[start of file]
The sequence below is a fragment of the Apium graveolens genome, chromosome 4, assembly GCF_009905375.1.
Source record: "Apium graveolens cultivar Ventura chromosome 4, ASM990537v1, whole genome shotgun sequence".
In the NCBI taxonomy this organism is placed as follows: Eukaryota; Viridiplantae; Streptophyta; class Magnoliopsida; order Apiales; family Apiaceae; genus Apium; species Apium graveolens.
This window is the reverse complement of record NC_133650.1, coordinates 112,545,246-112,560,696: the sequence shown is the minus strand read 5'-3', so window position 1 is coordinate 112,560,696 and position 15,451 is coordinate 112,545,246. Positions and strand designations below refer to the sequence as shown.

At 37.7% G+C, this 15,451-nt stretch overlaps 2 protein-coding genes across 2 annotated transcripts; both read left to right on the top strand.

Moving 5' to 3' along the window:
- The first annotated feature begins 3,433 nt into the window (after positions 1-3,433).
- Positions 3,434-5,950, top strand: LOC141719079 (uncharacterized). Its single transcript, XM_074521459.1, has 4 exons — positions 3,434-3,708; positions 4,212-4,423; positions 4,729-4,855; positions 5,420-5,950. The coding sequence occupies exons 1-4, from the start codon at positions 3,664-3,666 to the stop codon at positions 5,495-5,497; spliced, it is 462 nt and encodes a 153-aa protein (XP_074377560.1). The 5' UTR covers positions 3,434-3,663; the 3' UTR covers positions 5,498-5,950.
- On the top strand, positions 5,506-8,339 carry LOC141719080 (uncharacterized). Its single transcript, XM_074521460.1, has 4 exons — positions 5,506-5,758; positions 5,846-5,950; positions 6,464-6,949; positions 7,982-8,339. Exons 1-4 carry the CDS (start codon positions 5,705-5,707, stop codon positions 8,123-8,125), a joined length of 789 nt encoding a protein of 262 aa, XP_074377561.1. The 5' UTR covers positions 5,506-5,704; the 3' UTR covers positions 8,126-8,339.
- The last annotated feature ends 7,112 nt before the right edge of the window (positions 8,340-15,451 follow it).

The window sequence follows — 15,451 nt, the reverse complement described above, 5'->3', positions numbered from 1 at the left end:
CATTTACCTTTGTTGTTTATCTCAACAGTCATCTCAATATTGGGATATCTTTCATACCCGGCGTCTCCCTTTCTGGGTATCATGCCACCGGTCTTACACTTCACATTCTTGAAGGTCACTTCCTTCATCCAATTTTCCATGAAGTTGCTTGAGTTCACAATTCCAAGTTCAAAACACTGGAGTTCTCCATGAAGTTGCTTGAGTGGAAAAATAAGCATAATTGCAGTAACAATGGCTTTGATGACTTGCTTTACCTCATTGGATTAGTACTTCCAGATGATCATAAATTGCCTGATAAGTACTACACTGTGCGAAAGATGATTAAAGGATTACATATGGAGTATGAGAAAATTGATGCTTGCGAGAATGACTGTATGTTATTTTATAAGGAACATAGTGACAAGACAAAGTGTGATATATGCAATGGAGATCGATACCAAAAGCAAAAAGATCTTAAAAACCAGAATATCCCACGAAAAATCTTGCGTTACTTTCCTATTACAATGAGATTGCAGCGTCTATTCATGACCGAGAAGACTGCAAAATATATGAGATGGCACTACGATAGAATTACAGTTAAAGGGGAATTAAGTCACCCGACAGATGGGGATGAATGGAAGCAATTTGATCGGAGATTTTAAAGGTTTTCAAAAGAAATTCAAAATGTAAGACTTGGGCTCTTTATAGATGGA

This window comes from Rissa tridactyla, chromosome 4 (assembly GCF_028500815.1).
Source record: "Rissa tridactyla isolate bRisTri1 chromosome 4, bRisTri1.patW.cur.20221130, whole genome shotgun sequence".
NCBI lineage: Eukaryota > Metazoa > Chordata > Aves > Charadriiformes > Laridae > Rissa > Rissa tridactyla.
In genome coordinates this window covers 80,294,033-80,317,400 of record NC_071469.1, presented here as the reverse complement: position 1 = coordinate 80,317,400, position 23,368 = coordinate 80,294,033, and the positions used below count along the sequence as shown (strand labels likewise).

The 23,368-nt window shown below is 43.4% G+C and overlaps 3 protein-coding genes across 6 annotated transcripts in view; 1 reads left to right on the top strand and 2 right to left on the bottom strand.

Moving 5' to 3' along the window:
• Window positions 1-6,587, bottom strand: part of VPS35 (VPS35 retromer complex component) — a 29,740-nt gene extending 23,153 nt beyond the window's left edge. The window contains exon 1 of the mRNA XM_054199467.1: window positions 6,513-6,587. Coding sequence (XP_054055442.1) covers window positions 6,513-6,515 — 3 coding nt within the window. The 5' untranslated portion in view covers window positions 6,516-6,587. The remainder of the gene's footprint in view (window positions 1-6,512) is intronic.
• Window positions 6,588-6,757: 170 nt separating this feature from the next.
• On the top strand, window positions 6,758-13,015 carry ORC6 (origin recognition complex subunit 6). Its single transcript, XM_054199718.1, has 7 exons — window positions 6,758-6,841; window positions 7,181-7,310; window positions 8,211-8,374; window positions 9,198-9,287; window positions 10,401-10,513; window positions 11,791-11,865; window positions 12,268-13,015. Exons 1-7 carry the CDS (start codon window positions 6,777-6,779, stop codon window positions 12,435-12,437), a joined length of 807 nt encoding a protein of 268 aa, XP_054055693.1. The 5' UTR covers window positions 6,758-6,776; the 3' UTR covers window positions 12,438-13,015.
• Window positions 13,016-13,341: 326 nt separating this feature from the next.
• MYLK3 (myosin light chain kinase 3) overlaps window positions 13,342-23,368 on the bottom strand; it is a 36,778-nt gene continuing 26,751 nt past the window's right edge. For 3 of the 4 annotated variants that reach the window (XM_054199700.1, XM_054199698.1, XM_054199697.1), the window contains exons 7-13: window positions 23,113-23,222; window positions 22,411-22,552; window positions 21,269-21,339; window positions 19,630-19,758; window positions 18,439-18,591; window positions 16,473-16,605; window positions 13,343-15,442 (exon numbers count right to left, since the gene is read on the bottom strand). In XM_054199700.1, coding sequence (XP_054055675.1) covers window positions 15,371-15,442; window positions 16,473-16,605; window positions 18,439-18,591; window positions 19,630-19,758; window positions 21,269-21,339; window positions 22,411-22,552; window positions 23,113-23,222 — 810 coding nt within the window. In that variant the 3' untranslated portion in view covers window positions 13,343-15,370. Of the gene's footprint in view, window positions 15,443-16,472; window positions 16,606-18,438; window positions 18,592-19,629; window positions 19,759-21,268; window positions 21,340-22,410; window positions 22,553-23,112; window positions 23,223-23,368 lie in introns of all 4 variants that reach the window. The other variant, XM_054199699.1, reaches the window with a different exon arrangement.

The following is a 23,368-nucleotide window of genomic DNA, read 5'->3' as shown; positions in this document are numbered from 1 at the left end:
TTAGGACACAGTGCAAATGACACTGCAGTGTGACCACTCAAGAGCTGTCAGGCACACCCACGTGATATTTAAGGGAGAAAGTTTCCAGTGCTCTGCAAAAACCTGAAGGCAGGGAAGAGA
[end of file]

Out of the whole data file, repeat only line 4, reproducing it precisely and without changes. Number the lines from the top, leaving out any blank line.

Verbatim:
This window is the reverse complement of record NC_133650.1, coordinates 112,545,246-112,560,696: the sequence shown is the minus strand read 5'-3', so window position 1 is coordinate 112,560,696 and position 15,451 is coordinate 112,545,246. Positions and strand designations below refer to the sequence as shown.